By Doug Macron
Just six months after transforming itself into a drug developer focused on both RNAi and cancer immunotherapies, RXi Pharmaceuticals said this week that it will spin out its activities with the gene-silencing technology into a new publicly traded company.
The new RNAi firm will retain the RXi name, while the other half of the company's operations, which will focus solely on the immunotherapy activities, will be conducted as Galena Biopharma.
"We believe that the spin-off transaction will enhance shareholder value by providing a sharper strategic focus for both of the company's key programs," Mark Ahn, who headed RXi and is now the president and CEO of Galena, said in a statement. A search for a new CEO for RXi is underway.
In April, RXi announced that it was acquiring Apthera, a developer of peptide-based immunotherapeutics (GSN 4/7/2011). At the time, Ahn, who was CEO of Apthera and an RXi board member, told Gene Silencing News that the transaction was geared toward diversifying RXi and accelerating its growth into a clinical-stage company.
RXi has yet to advance a drug into human testing, while Apthera has a phase II cancer drug called NeuVax in its pipeline.
This week, however, Ahn told Gene Silencing News that RXi's immunotherapy and RNAi platforms were being undervalued, in part due to investors' desires to put their money behind one or the other technology.
“As I came on board, I [wondered why] this company isn't being appreciated,” Ahn said. “Is it because people don't understand or is it because we haven't given them something that is understandable?”
But “blaming people for not figuring it out is not a viable strategy in the market; we have to give them something that is focused and thoughtful with good science,” he said. “It became clear, in reaching out to investors, that we weren't unlocking the value of both [technologies] by having this gemisched together and that we needed to split” them.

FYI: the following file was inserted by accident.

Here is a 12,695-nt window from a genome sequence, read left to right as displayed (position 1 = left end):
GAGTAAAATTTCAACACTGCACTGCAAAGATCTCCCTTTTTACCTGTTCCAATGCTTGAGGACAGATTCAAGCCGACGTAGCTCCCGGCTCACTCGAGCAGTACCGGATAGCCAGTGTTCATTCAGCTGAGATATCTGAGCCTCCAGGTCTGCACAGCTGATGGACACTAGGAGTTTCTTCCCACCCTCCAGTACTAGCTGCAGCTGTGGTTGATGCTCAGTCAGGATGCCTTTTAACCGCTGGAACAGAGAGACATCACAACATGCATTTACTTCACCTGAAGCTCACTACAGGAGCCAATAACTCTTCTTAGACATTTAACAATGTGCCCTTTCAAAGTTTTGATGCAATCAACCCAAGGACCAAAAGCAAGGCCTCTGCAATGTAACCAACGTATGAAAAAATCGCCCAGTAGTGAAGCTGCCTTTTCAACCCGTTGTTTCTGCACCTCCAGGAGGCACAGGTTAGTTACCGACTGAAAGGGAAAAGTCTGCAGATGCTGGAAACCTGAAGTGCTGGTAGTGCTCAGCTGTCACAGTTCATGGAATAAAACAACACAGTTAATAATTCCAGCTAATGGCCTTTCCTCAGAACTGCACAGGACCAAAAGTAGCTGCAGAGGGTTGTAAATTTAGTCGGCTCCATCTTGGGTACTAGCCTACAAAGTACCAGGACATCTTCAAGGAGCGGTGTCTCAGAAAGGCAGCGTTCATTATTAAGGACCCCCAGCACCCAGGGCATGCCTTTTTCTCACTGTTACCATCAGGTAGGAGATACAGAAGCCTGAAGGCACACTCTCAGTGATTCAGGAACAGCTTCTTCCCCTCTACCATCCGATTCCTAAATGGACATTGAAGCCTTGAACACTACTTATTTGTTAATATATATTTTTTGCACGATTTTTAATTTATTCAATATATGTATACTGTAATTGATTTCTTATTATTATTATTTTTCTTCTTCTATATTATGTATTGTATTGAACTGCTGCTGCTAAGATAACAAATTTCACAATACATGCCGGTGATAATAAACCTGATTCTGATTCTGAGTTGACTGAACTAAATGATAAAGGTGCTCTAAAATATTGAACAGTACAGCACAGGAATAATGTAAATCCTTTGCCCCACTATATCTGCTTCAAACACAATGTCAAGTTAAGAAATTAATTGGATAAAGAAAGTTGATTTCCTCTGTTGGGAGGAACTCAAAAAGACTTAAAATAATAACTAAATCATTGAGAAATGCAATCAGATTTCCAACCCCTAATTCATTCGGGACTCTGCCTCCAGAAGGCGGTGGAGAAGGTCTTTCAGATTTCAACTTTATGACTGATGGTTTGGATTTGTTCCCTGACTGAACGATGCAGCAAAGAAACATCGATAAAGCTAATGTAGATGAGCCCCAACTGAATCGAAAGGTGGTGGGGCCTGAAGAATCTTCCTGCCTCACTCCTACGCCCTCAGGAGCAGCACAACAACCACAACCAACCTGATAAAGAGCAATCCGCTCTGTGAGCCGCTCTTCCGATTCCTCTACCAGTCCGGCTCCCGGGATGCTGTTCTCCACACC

“We continue to believe [RNAi] is a promising technology,” Ahn added. “By splitting the companies up, we're hoping to unlock the value in” it.
Going forward, Galena will be able to tell investors that “every dollar you invest goes only to these actionable, clear milestones against cancer immunotherapy,” Ahn said. At the same time, it will reduce that company's burn rate by about $1.5 million a month, which is what is currently being spent on RNAi research.
Importantly, as part of the transaction, institutional investors have agreed to earmark money specifically for RXi following the split of the two companies that will enable the firm to pursue its RNAi work for two years, “so hopefully they'll be able to hit a proof of principle and pick up some momentum as they move along,” he said.
RXi's operations “are 100 percent financed” into 2013, according to Ahn. “There is no question [about if it can] be continued or will it siphon off money” from Galena.
The company has already changed its name to Galena and made RXi a wholly owned subsidiary, but “as of today, Galena won't spend a dollar on RNAi, and vice versa,” he noted.
Galena will now trade under RXi's ticker symbol “RXII” until the spin-off process is completed later in the year. After that, each firm will trade under its own stock symbol.
In conjunction with the transaction, institutional investors have agreed to buy $9.5 million in RXi preferred stock and $2.5 million in Galena common stock.
The RXi preferred stock will be convertible into 83 percent of the equity of RXi as of the completion of the spin-off, Galena said.
Roughly eight percent of the equity in RXi will be distributed on a share-for-share basis so that every share of Galena held before the distribution will translate into one share of Galena and one share of RXi following the spin off.
Galena will hold on to four percent of RXi, while Advirna, a privately held company that licensed key RNAi technology to RXi, will have five percent of RXi.
Ahn will stay on as CEO of Galena and hold a seat on RXi's board.
Notably, Ahn said that the organizational changes will have no effect on the timeline for RXi's lead drug candidate RXI-109, an RNAi-based dermal anti-scarring candidate slated to enter phase I testing in the first half of 2012.
“On the contrary. [The spinout] sharpens our focus,” he said. “The toxicology studies are going full blast for RXI-109, and we're in very good shape for filing our IND and commencing clinical trials.”
With the pending spinout from Galena, RXi finds itself in a familiar position.
The company was founded in 2007 as a subsidiary of CytRx, which had been focused on developing RNAi drugs since 2003 but later expanded into small molecules and DNA vaccines.
Deciding that its dual identity was limiting its ability to compete against pure-play RNAi firms, CytRx established RXi, and spun it out into an independent public company later that year (GSN 1/11/2007). RXi went public in 2008 (GSN 3/13/2008).
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